Shot in 1902, “The Flying Train” takes viewers on an uncommonly crisp journey aboard a suspended railcar. Throughout the two-minute video, riders see Wuppertal residents walking across pedestrian bridges and down dirt roadways more than a century ago. The city is known still today for its schwebebahn, which is a style of hanging railway that’s unique to Germany.
MoMA recently pulled the black-and-white footage from its vault and said that curators originally believed it was shot with 70-millimeter film rather than 68. “Formats like Biograph’s 68mm and Fox’s 70mm Grandeur are of particular interest to researchers visiting the Film Study Center because the large image area affords stunning visual clarity and quality, especially compared to the more standard 35mm or 16mm stock,” a statement notes.
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Artist Diane Meyer has spent the last several years meditating on the Berlin Wall and the physical and visual divisions between, and within, cultures. In her series Berlin, Meyer embroiders 43 photographs with meticulous stitches that overlay pedestrians, walls, and forests. Each embroidered area represents the former wall, which would have bisected or blocked the views now seen in Meyer’s photographs.
The project is part of Meyer’s broader practice of “combining a traditional, analogue process with the visual language of digital imaging,” the artist tells Colossal. “At one point, I was experimenting with large landscape images using thousands of little tiny squares of carpet remnants which functioned as pixels. I think these early experiments ultimately led me to the work that I am doing now.” Meyer explains that for the Berlin series, she sought to evoke how the wall continues to exude a felt presence in the city, despite having been removed decades ago.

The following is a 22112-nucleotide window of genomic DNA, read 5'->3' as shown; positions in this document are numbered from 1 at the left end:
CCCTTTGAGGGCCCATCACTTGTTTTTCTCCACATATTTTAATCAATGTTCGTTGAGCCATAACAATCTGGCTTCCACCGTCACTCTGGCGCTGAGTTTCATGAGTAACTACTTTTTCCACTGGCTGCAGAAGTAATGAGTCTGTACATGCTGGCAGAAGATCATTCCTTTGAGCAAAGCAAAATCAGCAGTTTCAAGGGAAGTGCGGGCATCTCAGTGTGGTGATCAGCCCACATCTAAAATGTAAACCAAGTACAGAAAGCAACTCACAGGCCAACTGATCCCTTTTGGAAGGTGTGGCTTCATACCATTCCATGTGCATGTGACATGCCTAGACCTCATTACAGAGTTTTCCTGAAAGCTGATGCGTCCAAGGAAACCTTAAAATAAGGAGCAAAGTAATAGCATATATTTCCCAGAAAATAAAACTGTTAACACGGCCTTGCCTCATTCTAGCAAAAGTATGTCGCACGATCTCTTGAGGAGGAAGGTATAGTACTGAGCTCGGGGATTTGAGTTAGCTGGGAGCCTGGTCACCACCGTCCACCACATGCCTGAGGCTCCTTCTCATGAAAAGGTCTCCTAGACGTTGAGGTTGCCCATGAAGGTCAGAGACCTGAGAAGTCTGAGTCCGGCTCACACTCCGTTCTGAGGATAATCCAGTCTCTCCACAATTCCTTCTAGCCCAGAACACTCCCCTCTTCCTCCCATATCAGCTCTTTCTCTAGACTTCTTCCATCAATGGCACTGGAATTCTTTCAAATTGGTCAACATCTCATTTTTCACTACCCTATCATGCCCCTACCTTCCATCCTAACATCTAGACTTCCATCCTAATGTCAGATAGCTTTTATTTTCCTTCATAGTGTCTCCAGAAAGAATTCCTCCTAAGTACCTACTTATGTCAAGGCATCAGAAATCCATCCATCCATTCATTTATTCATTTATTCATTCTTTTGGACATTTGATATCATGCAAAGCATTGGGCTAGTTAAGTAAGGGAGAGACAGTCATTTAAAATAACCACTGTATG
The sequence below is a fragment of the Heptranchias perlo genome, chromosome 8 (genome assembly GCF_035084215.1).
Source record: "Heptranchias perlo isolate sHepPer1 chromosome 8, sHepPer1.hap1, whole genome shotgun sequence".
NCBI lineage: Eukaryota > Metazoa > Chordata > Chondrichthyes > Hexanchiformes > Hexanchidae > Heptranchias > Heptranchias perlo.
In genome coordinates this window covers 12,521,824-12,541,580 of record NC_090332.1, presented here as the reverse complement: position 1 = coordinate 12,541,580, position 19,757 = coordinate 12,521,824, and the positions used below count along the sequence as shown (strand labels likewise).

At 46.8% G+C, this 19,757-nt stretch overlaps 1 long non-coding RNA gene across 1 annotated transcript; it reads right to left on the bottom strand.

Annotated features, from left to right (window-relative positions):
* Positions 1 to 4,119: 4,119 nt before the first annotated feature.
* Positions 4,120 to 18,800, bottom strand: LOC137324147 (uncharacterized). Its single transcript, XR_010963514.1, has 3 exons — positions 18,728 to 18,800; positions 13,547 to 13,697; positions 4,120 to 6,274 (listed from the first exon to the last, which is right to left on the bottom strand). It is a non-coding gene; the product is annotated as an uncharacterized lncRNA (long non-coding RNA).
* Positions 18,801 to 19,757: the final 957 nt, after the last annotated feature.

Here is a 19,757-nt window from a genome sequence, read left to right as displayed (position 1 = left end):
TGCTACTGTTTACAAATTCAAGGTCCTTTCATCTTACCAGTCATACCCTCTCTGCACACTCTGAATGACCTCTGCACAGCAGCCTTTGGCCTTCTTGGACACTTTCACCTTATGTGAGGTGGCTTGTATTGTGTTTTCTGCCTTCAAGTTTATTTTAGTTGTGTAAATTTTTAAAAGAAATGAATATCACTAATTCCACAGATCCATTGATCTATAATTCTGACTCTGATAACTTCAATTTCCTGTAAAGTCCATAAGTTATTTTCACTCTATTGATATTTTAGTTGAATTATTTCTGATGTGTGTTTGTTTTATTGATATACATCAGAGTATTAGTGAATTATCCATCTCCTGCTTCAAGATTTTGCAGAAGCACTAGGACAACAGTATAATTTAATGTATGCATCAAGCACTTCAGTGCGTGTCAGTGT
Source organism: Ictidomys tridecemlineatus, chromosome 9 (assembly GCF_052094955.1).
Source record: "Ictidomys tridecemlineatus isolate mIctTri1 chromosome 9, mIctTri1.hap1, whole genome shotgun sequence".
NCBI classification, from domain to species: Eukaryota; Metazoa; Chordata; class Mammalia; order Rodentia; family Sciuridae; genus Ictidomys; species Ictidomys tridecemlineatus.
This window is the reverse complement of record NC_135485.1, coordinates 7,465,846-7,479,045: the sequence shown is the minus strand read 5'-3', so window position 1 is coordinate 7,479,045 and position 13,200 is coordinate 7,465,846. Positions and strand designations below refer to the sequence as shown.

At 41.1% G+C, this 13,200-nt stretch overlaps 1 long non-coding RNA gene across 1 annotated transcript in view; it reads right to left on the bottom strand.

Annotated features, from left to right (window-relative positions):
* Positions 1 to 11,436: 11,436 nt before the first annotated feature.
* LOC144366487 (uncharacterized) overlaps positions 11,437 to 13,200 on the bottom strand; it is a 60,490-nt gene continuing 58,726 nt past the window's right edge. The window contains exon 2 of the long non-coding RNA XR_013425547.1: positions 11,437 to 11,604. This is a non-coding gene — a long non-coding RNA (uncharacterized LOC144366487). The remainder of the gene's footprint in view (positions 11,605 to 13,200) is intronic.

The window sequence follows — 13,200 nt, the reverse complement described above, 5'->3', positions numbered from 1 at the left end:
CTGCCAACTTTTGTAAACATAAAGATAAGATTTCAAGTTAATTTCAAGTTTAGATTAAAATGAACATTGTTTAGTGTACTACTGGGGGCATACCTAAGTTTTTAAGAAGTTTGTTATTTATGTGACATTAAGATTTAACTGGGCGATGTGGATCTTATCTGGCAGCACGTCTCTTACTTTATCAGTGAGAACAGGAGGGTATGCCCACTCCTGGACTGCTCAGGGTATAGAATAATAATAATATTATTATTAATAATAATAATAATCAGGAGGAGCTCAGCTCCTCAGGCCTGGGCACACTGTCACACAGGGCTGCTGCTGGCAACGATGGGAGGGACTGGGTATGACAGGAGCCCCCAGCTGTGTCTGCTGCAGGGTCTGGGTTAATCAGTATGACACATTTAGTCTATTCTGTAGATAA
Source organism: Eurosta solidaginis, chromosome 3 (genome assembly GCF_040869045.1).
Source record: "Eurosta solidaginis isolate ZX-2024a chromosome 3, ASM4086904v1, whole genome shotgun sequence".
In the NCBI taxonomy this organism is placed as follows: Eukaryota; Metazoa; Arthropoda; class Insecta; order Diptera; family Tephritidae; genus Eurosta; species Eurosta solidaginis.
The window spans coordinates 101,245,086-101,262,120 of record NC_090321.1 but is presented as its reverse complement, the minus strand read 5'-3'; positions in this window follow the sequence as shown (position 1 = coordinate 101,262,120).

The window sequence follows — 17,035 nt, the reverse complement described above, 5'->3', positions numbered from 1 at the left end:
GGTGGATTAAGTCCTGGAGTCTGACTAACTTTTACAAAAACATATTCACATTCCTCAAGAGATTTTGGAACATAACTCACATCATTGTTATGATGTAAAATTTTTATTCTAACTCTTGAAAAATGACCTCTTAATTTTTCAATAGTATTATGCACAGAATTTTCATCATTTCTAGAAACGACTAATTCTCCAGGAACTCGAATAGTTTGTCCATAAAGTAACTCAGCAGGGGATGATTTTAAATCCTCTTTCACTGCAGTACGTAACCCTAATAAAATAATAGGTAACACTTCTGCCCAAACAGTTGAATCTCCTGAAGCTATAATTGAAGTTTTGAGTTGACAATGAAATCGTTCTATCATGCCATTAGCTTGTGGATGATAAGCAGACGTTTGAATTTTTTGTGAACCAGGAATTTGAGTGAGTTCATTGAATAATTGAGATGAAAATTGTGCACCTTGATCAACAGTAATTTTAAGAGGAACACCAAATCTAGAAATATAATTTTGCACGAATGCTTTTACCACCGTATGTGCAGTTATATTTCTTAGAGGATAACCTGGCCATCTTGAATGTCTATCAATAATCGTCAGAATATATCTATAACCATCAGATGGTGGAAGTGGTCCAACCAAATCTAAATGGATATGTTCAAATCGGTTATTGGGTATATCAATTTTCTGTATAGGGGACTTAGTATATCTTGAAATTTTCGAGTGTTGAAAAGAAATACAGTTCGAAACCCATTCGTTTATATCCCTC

I started thinking about the relationship between forgetting and digital file corruption, particularly given how photographs are strongly tied to and ultimately often replace memory. By re-inserting the Berlin Wall through embroidery, a pixelated view of what is behind the wall is seen, creating the effect of an almost ghost-like trace in the landscape.
Meyer shares with Colossal that the materials of her artistic practice have evolved over time, shifting from straight photography to more multimedia approaches, but that she has consistently returned to some core concepts. “My work has long been defined by explorations into the physical, social, and psychological qualities that characterize place,” says Meyer, shifting genre and medium depending on the conceptual framework she is working within.
Her current undertaking is Reunion, a series of elementary school class pictures from the 1970s, which Meyer explains is an outgrowth of a previous project centered around family photographs. With Reunion, the artist seeks to focus on body language by obscuring the normal focal point of facial features with stitched interventions. “I am interested in exploring these details to reveal not only the relationships between the various figures, but also how, even at a very young age, children were taught and instructed to pose in particular ways, often based on gender,” Meyer tells Colossal.
Marking 30 years since the fall of the wall, Berlin is on view through January 10, 2020, at Klompching Gallery in Brooklyn, New York. See more of Meyer’s current work on Instagram and explore the artist’s archive on her website. (via This Isn’t Happiness)
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120,000 Ribbons Wave Across the Former Footprint of the Berlin Wall in an Installation Marking 30 Years Since the Peaceful Revolution
On November 9, 1989, German officials decided to allow residents of Communist East Germany to cross over and visit the Western, democratic half of the divided country. Though the complex process of physically and ideologically reunifying the country took about a year in total, November 9th is considered a landmark day. To celebrate 30 years since the Berlin Wall began to break down, artist Patrick Shearn (previously) was commissioned to create a large-scale installation that integrated the reflections and hopes of 30,000 people.